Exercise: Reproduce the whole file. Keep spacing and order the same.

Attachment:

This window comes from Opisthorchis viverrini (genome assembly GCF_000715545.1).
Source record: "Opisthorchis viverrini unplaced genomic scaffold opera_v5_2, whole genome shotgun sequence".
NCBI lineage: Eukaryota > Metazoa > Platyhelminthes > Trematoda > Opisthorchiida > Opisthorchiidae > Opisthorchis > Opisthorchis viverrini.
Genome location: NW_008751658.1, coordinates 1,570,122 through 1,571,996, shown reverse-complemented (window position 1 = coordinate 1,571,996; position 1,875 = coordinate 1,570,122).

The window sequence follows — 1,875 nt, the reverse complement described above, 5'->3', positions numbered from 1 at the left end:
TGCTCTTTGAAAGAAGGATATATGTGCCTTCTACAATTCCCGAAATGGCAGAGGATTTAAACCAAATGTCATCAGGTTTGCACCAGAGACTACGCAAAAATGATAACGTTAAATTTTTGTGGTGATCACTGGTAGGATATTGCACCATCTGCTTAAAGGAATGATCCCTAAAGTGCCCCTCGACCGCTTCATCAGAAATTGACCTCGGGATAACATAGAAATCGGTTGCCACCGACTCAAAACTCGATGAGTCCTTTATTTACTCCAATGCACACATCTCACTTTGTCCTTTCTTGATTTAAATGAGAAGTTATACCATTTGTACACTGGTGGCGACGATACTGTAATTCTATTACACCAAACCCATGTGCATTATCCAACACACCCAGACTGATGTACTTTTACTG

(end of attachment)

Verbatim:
This window comes from Opisthorchis viverrini (genome assembly GCF_000715545.1).
Source record: "Opisthorchis viverrini unplaced genomic scaffold opera_v5_2, whole genome shotgun sequence".
NCBI lineage: Eukaryota > Metazoa > Platyhelminthes > Trematoda > Opisthorchiida > Opisthorchiidae > Opisthorchis > Opisthorchis viverrini.
Genome location: NW_008751658.1, coordinates 1,570,122 through 1,571,996, shown reverse-complemented (window position 1 = coordinate 1,571,996; position 1,875 = coordinate 1,570,122).

The window sequence follows — 1,875 nt, the reverse complement described above, 5'->3', positions numbered from 1 at the left end:
TGCTCTTTGAAAGAAGGATATATGTGCCTTCTACAATTCCCGAAATGGCAGAGGATTTAAACCAAATGTCATCAGGTTTGCACCAGAGACTACGCAAAAATGATAACGTTAAATTTTTGTGGTGATCACTGGTAGGATATTGCACCATCTGCTTAAAGGAATGATCCCTAAAGTGCCCCTCGACCGCTTCATCAGAAATTGACCTCGGGATAACATAGAAATCGGTTGCCACCGACTCAAAACTCGATGAGTCCTTTATTTACTCCAATGCACACATCTCACTTTGTCCTTTCTTGATTTAAATGAGAAGTTATACCATTTGTACACTGGTGGCGACGATACTGTAATTCTATTACACCAAACCCATGTGCATTATCCAACACACCCAGACTGATGTACTTTTACTG